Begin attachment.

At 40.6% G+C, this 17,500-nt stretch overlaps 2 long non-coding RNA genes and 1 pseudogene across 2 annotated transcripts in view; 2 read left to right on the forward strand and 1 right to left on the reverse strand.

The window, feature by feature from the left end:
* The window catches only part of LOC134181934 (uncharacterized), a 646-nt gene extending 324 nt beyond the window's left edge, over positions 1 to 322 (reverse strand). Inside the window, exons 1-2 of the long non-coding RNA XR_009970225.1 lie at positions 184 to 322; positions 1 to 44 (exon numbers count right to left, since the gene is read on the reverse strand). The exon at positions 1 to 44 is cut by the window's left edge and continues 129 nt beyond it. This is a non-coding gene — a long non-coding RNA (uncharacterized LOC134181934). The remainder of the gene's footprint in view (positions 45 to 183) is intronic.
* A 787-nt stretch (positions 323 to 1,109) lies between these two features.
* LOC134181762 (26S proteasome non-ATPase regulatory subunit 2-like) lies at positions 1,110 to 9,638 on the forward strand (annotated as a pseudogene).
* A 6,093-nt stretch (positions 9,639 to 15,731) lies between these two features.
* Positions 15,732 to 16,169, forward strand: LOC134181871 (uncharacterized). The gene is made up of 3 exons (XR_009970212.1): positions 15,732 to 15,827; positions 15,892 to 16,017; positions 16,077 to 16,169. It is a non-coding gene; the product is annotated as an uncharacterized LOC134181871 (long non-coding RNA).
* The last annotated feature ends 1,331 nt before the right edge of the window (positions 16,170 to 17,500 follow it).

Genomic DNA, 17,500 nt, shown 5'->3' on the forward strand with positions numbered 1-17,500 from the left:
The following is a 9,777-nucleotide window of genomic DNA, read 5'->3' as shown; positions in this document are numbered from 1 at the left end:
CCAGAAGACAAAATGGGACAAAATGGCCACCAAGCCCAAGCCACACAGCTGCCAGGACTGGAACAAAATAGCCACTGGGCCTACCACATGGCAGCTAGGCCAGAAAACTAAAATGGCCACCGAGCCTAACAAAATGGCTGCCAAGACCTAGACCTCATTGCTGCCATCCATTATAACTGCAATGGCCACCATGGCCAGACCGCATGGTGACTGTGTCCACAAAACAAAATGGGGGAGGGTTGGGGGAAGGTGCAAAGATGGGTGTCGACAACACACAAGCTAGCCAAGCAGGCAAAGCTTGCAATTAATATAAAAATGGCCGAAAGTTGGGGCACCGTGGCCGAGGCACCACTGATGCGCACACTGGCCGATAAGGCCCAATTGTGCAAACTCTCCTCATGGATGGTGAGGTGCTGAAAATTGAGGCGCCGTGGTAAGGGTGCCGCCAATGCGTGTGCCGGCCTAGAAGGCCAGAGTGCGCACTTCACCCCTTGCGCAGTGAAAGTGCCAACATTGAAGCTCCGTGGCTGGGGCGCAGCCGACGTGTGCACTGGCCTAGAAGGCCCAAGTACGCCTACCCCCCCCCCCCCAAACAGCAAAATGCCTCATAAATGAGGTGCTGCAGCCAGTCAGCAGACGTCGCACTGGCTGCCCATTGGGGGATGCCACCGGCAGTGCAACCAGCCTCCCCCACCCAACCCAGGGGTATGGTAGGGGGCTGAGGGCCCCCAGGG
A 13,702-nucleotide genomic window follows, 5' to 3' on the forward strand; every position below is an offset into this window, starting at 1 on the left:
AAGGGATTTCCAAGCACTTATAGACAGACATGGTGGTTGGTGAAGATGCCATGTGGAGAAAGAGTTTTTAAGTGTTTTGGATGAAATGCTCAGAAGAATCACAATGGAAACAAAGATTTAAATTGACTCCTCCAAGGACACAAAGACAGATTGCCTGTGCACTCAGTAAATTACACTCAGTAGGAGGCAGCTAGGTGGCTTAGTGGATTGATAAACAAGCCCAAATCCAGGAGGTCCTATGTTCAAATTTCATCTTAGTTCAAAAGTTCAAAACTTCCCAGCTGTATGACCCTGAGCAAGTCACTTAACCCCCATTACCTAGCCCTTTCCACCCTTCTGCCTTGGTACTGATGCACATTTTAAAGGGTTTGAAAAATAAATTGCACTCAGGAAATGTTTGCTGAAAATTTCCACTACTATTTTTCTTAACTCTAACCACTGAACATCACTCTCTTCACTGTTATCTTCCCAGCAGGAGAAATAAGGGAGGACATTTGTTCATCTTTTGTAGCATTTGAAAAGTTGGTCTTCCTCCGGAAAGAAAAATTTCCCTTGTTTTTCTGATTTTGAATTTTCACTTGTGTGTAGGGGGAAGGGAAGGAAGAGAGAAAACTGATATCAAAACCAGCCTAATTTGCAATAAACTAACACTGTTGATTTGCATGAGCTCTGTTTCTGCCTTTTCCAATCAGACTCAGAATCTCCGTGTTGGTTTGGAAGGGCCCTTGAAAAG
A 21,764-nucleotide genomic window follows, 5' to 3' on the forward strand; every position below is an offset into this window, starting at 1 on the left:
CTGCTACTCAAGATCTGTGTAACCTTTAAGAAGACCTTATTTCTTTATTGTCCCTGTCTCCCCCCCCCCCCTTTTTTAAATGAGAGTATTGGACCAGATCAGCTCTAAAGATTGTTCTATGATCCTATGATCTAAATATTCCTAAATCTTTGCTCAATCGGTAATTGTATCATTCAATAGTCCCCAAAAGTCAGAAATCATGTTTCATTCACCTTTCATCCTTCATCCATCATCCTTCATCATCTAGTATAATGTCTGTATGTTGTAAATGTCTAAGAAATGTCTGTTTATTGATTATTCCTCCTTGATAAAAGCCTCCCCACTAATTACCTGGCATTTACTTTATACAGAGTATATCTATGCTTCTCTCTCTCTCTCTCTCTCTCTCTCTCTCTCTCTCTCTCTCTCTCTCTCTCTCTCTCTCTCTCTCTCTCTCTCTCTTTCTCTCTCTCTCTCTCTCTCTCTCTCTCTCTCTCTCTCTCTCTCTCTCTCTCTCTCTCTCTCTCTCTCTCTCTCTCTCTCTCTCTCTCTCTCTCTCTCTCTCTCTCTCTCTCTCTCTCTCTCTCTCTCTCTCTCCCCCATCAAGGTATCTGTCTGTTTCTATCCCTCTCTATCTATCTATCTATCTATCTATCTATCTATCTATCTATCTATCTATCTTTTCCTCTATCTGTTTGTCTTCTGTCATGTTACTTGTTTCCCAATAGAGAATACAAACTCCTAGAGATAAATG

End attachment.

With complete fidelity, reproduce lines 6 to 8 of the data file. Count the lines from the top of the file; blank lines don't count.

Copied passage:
* A 6,093-nt stretch (positions 9,639 to 15,731) lies between these two features.
* Positions 15,732 to 16,169, forward strand: LOC134181871 (uncharacterized). The gene is made up of 3 exons (XR_009970212.1): positions 15,732 to 15,827; positions 15,892 to 16,017; positions 16,077 to 16,169. It is a non-coding gene; the product is annotated as an uncharacterized LOC134181871 (long non-coding RNA).
* The last annotated feature ends 1,331 nt before the right edge of the window (positions 16,170 to 17,500 follow it).